Addressing the software testing industry skills shortage post-Brexit, Credersi has teamed up with leading software testing experts ROQ. The two companies have created a British software testing curriculum to train and “fast-track” a new generation of quality engineers with nationally recognised qualifications who are work-ready in 14 weeks. They aim to make the industry much more accessible to people who’d never considered a career in software testing or had but didn’t know how to get into it. Andy Lord has long been a passionate advocate for encouraging more women and members of BAME communities into STEM (science, technology, engineering and mathematics).

Andy Lord, CEO of Manchester-headquartered tech training firm Credersi, said, “Not having enough skilled quality engineers will mean that operating software systems will become vulnerable to bugs, glitches and critical failure. This then has a domino effect and impacts on service delivery across the economy, as well as delays in online retailing and delivery.”

He continued: “In parallel, we only have to look at the current shortage of skilled lorry drivers who deliver our fuel supplies. The lack of skilled tanker drivers in this sector has had a huge impact on the physical delivery of fuel to the UK economy, despite there being plenty of fuel stocks. In turn, this then impacts the haulage industry and courier drivers who are fulfilling the e-commerce deliveries and cannot deliver the goods to their customers. This creates a domino effect and results in situations such as the panic-buying of fuel as we have just seen across the UK.”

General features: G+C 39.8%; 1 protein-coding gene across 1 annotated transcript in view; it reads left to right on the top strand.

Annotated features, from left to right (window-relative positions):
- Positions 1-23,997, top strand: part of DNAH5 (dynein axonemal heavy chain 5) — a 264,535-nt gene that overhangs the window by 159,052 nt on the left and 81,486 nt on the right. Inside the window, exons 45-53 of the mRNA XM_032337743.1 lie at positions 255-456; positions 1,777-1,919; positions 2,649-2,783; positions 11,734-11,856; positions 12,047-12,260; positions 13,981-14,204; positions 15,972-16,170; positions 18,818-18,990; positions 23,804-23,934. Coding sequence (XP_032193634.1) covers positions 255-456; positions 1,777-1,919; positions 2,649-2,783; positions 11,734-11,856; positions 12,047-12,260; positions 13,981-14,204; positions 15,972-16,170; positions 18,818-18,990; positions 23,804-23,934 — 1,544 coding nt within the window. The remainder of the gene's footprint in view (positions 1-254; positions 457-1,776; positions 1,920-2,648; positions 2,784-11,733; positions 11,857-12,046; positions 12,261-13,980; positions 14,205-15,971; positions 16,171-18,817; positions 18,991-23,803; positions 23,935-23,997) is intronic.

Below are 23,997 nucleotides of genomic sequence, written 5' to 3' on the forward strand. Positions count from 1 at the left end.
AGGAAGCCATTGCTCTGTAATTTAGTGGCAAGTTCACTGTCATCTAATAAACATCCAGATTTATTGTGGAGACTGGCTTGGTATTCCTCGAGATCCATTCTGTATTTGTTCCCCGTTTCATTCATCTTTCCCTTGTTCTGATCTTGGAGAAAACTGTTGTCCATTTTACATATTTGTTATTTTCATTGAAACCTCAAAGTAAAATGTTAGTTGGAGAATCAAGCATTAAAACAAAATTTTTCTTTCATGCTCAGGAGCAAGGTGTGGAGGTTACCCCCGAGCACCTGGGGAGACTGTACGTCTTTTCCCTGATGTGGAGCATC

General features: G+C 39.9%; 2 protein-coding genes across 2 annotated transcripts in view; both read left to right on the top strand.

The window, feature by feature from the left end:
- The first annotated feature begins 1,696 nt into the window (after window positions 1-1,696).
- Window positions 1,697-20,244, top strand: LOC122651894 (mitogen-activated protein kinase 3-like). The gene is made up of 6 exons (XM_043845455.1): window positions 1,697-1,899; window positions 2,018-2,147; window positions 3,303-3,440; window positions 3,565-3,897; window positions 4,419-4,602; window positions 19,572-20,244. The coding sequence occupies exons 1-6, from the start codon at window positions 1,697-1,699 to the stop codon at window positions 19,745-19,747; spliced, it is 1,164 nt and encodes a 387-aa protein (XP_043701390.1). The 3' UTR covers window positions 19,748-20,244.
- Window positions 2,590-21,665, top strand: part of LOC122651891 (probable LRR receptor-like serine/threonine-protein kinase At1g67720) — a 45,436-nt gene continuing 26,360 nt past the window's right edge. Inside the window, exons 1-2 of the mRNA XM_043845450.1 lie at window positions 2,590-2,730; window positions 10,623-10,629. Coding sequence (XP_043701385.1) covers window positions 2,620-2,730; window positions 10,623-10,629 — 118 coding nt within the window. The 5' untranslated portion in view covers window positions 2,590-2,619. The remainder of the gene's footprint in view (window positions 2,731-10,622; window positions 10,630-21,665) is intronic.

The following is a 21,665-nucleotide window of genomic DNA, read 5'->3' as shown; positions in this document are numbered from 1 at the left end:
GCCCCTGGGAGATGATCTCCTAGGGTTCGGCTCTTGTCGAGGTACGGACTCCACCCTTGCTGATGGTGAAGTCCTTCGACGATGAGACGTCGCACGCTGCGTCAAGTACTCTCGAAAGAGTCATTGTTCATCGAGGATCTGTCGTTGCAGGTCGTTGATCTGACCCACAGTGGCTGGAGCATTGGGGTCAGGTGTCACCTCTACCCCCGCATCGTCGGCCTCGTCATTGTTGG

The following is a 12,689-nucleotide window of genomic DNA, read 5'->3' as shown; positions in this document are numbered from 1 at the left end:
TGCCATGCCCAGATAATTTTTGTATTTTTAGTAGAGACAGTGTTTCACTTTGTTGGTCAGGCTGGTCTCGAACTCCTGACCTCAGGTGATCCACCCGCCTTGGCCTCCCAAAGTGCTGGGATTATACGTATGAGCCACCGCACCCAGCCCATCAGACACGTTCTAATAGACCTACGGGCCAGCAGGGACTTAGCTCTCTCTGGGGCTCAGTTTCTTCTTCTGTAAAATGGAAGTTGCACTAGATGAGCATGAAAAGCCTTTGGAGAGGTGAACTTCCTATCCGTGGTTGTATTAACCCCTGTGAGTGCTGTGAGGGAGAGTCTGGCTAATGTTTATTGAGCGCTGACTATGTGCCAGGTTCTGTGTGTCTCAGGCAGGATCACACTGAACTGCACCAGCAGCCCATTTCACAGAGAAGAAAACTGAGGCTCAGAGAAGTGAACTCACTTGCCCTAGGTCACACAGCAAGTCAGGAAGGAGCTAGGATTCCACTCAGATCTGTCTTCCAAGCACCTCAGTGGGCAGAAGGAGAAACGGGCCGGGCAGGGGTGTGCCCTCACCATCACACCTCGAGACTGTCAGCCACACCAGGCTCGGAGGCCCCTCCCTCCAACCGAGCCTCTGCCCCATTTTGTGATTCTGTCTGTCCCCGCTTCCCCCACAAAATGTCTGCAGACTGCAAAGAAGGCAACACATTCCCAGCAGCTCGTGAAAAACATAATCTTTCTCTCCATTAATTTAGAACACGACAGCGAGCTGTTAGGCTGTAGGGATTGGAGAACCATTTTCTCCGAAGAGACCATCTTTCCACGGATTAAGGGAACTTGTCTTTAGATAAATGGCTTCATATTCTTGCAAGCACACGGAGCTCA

The newly created training course will enable students to become a fully qualified quality engineer in software testing. Not only will the engineers gain an ISTQB foundation-level qualification in software testing, but they will also benefit from real-world skills, using contemporary testing tools and techniques. All of the course topics are supported with real-life challenges and projects to ensure scenario planning simulates real-world evaluation.

Training individuals in the skills of being a quality engineer is only the beginning. Andy Lord has long been an advocate for providing people with the softer skills that make them truly work-ready.

On a final note, Andy Lord added: “This should be a wakeup call to ensure that companies invest heavily in training and upskilling their workforces across all business sectors in industry, manufacturing and technology, so we can compete equally on the global stage. Whether it’s training a new generation of lorry drivers to transport goods or fuel, or quality engineers in software testing, by increasing our workforce capacity we minimise and reduce the risks of critical failures.”